In competitive play
In most cases, playing with the lowest controller port (closest to P1) is considered to be advantageous, as a lower port will allow a player to beat out their opponent if both attempt to grab each other or grab a ledge at the same time. Port priority allows the player with the lower port to hold the advantage in these specific situations, but these occur infrequently and are considered to have a minuscule effect on gameplay. Despite being advantageous, the lower port is generally not contested at the beginning of a set, as calling for port (or winning the rights to it, either by rock-paper-scissors or by scoring a higher number on Mr. Game & Watch's Judge) requires the player to give up stage striking advantage to the opponent. The stage chosen tends to have far greater influence in the outcome of a match than port priority, so players are generally content to give up port priority to the opponent in favor of stage striking. In mirror matches, port priority becomes more contested, as the neutrality of the matchup nullifies stage advantage. Doubles sets arrange team players in a "1221" fashion (with one team using P1 and P4, while the other team uses P2 and P3) to balance out the effects of port priority. The throw hitstun interaction in Melee can give a small advantage to the higher port in rare cases by altering the percents at which certain combos are escapable, especially against characters who rely on chain grabbing, such as Fox, Marth, Peach, and Pikachu vs. fastfallers. The reduced frame of hitstun gives opponents an additional chance to escape the chain grab, and decreases the window of execution for the chain grabbing player by one frame. However, this advantage is considered so small that port priority is still hardly ever contested in tournaments.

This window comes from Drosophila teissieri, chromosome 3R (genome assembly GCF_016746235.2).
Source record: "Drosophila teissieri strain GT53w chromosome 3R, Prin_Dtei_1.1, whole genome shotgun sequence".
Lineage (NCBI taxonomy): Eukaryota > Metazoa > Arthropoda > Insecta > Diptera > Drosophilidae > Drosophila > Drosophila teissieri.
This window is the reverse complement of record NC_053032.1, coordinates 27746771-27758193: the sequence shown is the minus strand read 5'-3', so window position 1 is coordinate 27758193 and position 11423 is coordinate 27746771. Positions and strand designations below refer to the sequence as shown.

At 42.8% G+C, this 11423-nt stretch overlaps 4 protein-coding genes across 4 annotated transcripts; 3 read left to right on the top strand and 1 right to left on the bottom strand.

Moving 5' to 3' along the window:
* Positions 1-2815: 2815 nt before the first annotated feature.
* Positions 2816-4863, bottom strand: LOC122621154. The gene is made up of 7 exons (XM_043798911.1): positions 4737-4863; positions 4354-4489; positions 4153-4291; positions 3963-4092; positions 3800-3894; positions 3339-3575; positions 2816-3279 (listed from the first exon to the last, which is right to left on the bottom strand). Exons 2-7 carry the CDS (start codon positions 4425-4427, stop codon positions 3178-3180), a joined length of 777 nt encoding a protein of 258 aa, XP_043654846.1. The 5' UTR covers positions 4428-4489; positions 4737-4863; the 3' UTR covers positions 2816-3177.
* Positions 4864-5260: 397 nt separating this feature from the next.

However, in Brawl, due to the effects of FSA, port priority is of significant importance during competitive doubles matches, and singles matches that involve Snake, since he can summon powerful self-detonating explosives. Faux super armor can be used to advantage, if a player launches a powerful attack at a teammate holding an lower-priority opponent in a grab; the attack will hit both players, but the higher-port teammate will survive with no knockback, while lower-port player will be launched, allowing for easy KO setups. This can be seen in the notorious "Omnigay" technique, where a Snake player (P1) can stick a C4 onto their ally Meta Knight or Kirby (P4), and detonate it during the partner's up throw, killing the opponent in port P2 or P3 at any percent. In addition, if a Snake player gets grabbed while holding a Grenade, the hitboxes of pummels and throws are often enough to detonate it, and at high percents, this could result in the lower-ported player being KO'ed, while the higher-ported player survives. This can be exacerbated by Snake's immense survivability, as he can try the trick with little risk to himself at many percents.
Consequently, additional rules are enforced in tournaments to ensure fairness. The losing side is allowed to choose ports for the next game, potentially creating a significant swing in favor of the losing player or team in a Snake matchup.
The impact of FSA is significant enough to create a slight imbalance in the Snake ditto matchup, where a Hand Grenade, C4, or down smash exploding on both players when one player has the other grabbed will result in the lower port player being launched into a disadvantageous position in the air while leaving the higher port player in position to capitalize, as well as possibly saving the higher port player from being KO'd at high enough damage during this interaction. As a result of FSA's effects, Snake is considered the only character to have an uneven matchup when fighting against himself — the Snake player using the higher port is considered to have a slight advantage.